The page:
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BSc (Hons) Psychology

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TOP 20

We were ranked 17th out of 116 universities for the subject of Psychology. The Guardian League Tables 2020

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Codes:

College C58

UCAS C800

Course Length:

3 Years, Full Time

Entry Requirements and Fees

2020/21 UK fee: £9,250

2020/21 International fee: £13,500

For further details about fees, please see our Tuition Fee page.

Typical Offer (individual offers may vary):

  • UCAS Tariff points: 104 – 120 (A levels or combination with AS / EPQ / BTEC/ Cambridge Technical)
  • A levels: BBB - BCC (to include psychology or a science at B)
  • BTEC/Cambridge Technical: DDM - DMM (Applied Science)
  • Access to HE Diploma: Pass (including 12 science credits at Merit)
  • GCSEs: English language, mathematics and a science at grade C or better
  • International Baccalaureate: 28 points (including science Higher at 4)
  • IELTS 6.0 overall with no element lower than 5.5

Not sure you will reach these entry requirements? Take a look at our integrated foundation year.

Student view

Holly throwing graduation cap in the air
Holly
BSc (Hons) Psychology
Studying the BSc (Hons) Psychology helped me realise I love learning; I truly feel that each lecturer’s enthusiasm and wisdom carried my interest further. I knew this would be the place for me, and that gut feeling was right. This University department is very special.
Shivani

Shivani participated on an Erasmus Programme at the University of New Brunswick in Canada.



Study abroad helped me develop personally and academically. I learnt to step out of my comfort zone and embrace challenges: learning to adapt to another university academic system and also culturally adapting with others and making international friends. This is one of the best experiences you can get from university in order to make you grow and prepare for the real world as a graduate.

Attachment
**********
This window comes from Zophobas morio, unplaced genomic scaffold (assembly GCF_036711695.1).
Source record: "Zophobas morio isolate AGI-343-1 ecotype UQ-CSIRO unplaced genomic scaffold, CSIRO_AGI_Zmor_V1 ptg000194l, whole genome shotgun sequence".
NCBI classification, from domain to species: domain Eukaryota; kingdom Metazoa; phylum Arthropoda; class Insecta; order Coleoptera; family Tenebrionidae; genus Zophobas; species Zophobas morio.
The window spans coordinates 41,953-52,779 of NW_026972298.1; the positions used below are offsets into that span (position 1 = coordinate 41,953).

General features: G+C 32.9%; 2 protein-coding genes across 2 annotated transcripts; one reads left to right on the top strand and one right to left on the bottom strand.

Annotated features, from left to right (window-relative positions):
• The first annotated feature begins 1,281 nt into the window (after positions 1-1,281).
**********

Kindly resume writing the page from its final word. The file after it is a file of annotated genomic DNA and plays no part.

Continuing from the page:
Course content

The BSc (Hons) Psychology programme has been designed to meet the accreditation criteria of the British Psychological Society (BPS), and has received BPS accreditation of the programme.  

This course will enable you to gain a scientific understanding of the mind, brain, behaviour and experience, as well as the complex interplay between them. Psychological studies have gained increasing importance across a wide range of activities, including human resources, education, sport, social care and the creative industries.

This three year, full-time programme gives students the opportunity to examine the biological, cognitive, developmental, individual difference and social psychological principles underlying everyday experience and behaviour, and then investigating those psychological principles in contexts related to those in which professional psychologists work.

Areas that we explore include at BSc/MSci level include:

  • Is the internet making us miserable?
  • Why is obesity so much higher in Western countries?
  • Can we minimise the effects of dementia?
  • Can men and women be friends?
  • Are people born evil?
  • Is love all we need?
  • How can we eat ourselves healthy?
  • Do we all have criminal intent?
  • What is complete well-being?
  • Can we remember what really happened?
  • Can we define complete wellbeing?

The programme is designed to take students from an analysis of everyday functions and attendant important behaviours, through core discipline knowledge of theory and empirical findings relevant to those behaviours and others, to an appreciation and understanding of contexts in which psychology can be applied.

The key theoretical areas:

  • cognitive psychology and neuropsychology
  • abnormal and forensic psychology
  • developmental psychology
  • individual differences
  • social psychology
  • biological psychology 

The BSc (Hons) Psychology programme sets psychological investigation and knowledge into everyday functions, and encourages students to ask what behaviours are involved in those functions, and how  may those behaviours be explained using psychological constructs and methods of investigation.  A questioning approach to behaviour is thus encouraged from year one. 

At Chichester, psychological investigation and knowledge considers everyday events such as understanding relationships, exploring well being and using technology. Using a questioning approach from the start, we’ll encourage you to ask what behaviours are involved in such events and how those behaviours may be explained using psychological constructs and methods of investigation.